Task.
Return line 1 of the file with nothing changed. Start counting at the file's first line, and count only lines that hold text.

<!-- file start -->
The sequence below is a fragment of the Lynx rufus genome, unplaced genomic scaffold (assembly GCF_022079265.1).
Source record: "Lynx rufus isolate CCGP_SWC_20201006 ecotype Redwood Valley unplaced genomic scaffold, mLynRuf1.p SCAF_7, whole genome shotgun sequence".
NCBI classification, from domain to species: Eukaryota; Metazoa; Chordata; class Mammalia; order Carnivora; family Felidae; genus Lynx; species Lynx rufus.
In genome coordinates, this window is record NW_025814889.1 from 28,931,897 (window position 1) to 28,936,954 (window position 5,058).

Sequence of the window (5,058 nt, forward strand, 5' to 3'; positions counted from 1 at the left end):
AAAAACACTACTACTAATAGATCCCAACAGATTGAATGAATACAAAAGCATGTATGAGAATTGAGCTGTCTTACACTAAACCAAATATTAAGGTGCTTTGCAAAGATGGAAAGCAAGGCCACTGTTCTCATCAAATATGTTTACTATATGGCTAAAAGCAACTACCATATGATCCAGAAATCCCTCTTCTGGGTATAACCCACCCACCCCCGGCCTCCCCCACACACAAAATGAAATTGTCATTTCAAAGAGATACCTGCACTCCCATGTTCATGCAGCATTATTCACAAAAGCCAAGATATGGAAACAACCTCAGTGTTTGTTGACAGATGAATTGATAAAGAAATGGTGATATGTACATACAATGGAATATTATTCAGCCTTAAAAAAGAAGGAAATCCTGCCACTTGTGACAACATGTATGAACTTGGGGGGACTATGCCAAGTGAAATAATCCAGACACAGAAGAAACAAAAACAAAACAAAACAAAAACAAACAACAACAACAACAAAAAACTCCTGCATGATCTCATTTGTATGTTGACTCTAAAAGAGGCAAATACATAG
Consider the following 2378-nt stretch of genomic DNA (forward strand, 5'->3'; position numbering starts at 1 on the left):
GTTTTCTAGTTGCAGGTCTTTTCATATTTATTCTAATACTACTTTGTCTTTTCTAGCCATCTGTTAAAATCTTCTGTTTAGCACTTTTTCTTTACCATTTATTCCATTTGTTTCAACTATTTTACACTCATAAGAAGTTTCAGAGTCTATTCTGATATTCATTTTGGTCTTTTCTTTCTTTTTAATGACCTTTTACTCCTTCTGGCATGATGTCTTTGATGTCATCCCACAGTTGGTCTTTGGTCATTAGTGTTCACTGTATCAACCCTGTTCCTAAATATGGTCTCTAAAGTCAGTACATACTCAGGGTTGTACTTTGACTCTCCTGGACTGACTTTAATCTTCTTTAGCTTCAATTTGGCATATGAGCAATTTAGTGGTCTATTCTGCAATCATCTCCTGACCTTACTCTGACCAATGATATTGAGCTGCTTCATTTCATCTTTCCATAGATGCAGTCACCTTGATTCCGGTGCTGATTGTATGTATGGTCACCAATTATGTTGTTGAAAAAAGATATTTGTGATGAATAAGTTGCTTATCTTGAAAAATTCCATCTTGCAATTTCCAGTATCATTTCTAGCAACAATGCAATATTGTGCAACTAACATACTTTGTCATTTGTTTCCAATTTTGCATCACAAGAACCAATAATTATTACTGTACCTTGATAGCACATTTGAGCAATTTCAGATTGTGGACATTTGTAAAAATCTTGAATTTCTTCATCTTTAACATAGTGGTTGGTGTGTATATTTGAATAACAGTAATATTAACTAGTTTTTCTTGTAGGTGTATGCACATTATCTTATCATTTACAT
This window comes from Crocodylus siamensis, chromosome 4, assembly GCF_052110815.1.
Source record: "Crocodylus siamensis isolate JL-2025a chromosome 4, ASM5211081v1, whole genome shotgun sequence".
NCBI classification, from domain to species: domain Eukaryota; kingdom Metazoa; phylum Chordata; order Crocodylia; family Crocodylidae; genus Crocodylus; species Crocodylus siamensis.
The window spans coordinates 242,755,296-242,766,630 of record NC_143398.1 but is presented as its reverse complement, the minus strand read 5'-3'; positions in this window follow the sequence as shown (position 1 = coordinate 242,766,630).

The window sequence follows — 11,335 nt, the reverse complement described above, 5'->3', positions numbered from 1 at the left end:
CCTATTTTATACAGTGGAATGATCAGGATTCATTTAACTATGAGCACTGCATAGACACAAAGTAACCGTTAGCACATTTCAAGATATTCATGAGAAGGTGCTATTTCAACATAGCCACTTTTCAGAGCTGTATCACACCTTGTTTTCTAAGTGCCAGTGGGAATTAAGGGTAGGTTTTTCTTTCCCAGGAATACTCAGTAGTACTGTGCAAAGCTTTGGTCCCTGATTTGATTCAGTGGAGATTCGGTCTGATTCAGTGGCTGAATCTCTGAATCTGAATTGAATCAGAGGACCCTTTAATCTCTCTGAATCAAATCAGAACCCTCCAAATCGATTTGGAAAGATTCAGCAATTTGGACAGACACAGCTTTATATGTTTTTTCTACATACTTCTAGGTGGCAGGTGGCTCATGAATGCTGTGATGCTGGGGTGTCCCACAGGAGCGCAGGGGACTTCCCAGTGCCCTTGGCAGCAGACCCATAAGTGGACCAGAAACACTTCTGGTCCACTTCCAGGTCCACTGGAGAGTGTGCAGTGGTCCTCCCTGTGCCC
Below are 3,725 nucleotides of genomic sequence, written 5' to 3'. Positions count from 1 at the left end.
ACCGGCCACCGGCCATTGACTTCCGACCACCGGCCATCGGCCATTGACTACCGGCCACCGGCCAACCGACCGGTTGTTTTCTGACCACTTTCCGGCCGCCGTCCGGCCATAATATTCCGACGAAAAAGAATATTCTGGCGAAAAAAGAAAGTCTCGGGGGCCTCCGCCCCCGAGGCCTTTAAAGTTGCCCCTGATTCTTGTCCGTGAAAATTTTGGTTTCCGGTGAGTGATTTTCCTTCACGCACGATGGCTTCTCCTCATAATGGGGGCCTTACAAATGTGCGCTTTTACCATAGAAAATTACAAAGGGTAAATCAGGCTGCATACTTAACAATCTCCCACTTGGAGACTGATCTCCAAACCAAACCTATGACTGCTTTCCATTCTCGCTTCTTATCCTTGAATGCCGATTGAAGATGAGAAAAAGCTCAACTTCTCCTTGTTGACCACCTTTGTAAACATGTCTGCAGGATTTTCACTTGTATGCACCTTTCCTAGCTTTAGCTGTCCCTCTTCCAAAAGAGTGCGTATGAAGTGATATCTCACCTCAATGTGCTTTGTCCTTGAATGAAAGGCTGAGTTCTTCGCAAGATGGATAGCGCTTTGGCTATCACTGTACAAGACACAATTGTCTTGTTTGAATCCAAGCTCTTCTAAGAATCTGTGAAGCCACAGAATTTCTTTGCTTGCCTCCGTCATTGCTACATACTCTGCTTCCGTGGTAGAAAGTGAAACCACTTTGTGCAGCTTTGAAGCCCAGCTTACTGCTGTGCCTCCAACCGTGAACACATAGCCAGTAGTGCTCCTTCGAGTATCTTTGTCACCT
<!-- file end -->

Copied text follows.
The sequence below is a fragment of the Lynx rufus genome, unplaced genomic scaffold (assembly GCF_022079265.1).